Burial Practices in Switzerland

by L-Johnson

Switzerland has no official state religion but is predominantly Christian divided between the Catholic Church with 41.8% and various Protestant denominations at 35.3% of the population.

In Switzerland, the first thing to do upon a death is to call a local doctor who needs to certify the death and issue a document. This document is required to register the death, which must be done within two days at the registry office in the district where the death occurred. The burial or cremation can only take place once this has been completed.

Before the funeral, sometimes a card is sent out to those who knew the deceased, to inform of the death and the time and place of the funeral. Usually, however, the norm is to place an announcement in the local paper. These announcements sometimes ask for money to be sent to a certain charity in the name of the deceased. There is often an invitation to the funeral guests to join the family for a snack or meal at a local cafe or restaurant.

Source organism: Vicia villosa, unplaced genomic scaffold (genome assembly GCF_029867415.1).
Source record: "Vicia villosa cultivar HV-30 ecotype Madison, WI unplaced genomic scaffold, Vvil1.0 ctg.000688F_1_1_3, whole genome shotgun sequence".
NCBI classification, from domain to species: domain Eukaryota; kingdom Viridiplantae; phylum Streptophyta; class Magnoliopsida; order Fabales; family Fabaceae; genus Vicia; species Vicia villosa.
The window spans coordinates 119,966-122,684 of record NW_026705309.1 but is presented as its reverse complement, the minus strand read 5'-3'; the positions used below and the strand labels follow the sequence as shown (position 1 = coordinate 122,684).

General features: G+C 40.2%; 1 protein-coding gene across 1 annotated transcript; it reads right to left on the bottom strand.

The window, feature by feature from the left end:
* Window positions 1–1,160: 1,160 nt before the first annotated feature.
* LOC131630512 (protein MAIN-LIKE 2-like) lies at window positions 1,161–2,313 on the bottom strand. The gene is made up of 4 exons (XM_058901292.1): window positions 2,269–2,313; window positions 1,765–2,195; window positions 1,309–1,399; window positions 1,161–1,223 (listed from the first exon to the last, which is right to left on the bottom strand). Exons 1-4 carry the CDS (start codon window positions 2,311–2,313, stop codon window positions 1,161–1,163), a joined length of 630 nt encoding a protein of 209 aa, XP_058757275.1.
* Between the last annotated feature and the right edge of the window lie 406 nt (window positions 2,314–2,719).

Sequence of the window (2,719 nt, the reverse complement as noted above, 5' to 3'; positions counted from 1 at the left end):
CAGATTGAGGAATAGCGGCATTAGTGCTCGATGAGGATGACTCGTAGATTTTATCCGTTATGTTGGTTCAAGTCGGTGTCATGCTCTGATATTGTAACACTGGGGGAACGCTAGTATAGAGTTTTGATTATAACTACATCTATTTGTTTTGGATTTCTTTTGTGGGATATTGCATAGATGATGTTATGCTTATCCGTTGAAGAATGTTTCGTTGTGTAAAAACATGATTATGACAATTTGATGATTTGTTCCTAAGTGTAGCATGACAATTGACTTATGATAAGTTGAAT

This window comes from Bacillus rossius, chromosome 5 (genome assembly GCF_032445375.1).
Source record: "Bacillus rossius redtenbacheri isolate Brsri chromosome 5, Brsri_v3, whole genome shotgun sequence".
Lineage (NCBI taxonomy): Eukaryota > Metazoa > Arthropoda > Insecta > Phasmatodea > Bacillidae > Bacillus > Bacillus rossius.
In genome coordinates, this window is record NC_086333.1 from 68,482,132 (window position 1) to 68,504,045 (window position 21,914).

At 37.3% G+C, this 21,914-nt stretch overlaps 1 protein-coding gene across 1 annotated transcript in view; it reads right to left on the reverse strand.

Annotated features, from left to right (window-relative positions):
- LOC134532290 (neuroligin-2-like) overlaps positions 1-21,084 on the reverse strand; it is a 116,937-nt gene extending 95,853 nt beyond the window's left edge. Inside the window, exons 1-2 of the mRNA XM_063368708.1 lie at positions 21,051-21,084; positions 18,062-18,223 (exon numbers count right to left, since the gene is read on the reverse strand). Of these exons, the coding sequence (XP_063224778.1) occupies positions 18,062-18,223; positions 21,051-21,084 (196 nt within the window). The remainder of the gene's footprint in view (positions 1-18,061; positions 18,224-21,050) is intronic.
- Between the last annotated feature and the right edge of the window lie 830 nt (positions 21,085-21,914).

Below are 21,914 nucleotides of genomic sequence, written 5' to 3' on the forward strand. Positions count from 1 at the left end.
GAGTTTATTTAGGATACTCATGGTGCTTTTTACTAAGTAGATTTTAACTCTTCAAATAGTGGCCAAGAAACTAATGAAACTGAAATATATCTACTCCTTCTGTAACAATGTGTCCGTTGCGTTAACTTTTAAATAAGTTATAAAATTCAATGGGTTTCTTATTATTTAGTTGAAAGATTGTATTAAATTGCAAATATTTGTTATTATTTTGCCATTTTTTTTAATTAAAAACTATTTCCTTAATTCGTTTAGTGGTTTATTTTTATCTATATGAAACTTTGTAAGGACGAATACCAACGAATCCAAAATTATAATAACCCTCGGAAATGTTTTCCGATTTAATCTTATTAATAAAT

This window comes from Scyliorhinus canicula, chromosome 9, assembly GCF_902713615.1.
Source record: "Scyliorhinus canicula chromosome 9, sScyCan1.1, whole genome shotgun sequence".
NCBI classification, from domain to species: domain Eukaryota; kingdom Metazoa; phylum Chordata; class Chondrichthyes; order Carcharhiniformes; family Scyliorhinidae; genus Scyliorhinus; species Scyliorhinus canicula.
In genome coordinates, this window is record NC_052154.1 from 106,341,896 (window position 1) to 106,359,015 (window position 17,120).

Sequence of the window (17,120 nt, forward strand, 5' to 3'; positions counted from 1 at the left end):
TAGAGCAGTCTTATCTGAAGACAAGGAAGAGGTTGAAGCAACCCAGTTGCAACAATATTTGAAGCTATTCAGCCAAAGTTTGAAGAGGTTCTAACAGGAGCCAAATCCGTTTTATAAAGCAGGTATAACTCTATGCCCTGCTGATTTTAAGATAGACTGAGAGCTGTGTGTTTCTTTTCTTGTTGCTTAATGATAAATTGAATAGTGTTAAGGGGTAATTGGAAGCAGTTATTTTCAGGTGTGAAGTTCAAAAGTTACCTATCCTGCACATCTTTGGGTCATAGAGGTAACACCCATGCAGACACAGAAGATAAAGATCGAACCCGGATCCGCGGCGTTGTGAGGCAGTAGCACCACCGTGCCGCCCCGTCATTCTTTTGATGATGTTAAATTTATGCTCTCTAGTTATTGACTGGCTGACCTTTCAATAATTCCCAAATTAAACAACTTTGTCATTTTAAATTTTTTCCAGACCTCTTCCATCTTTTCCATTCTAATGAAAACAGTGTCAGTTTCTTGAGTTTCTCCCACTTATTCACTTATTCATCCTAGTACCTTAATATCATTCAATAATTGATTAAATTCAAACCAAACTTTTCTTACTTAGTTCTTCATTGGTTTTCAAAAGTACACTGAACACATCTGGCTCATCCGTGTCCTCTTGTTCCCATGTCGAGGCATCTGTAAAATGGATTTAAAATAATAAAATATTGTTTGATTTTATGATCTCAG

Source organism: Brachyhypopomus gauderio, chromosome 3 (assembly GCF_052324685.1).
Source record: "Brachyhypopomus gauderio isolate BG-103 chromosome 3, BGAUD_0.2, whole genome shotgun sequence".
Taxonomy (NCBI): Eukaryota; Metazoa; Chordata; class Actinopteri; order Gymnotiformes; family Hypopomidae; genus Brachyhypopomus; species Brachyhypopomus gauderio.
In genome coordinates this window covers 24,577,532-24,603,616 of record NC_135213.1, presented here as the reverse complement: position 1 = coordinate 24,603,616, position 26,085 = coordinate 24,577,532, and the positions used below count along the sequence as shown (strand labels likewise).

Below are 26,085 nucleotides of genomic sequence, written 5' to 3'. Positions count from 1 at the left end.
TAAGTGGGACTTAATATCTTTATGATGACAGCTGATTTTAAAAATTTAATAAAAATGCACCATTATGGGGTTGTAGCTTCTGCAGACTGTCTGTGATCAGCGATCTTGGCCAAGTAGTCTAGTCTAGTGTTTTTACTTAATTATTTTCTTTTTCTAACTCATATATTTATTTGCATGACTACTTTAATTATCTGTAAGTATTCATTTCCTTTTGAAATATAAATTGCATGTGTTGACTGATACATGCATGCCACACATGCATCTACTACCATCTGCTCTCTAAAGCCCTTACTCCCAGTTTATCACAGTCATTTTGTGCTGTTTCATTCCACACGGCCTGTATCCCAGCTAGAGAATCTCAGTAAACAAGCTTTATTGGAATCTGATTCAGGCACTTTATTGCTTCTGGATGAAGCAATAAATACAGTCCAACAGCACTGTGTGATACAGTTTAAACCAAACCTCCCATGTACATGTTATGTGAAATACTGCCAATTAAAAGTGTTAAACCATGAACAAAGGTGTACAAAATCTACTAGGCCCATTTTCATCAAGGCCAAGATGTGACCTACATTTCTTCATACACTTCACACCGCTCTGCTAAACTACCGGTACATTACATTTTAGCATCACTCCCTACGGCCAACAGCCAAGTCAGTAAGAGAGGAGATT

A superstitious practice in Switzerland is to take the tile off the roof where someone died, as this releases their soul. A strange practice that was common around the end of the 19th century was that the men would carry a lemon in their hat which they held under their left arm, and this lemon was placed ceremoniously in the grave with the deceased.
Read more:

Swiss Customs | English Forum Switzerland

Funeral Customs | Sacred-texts.com

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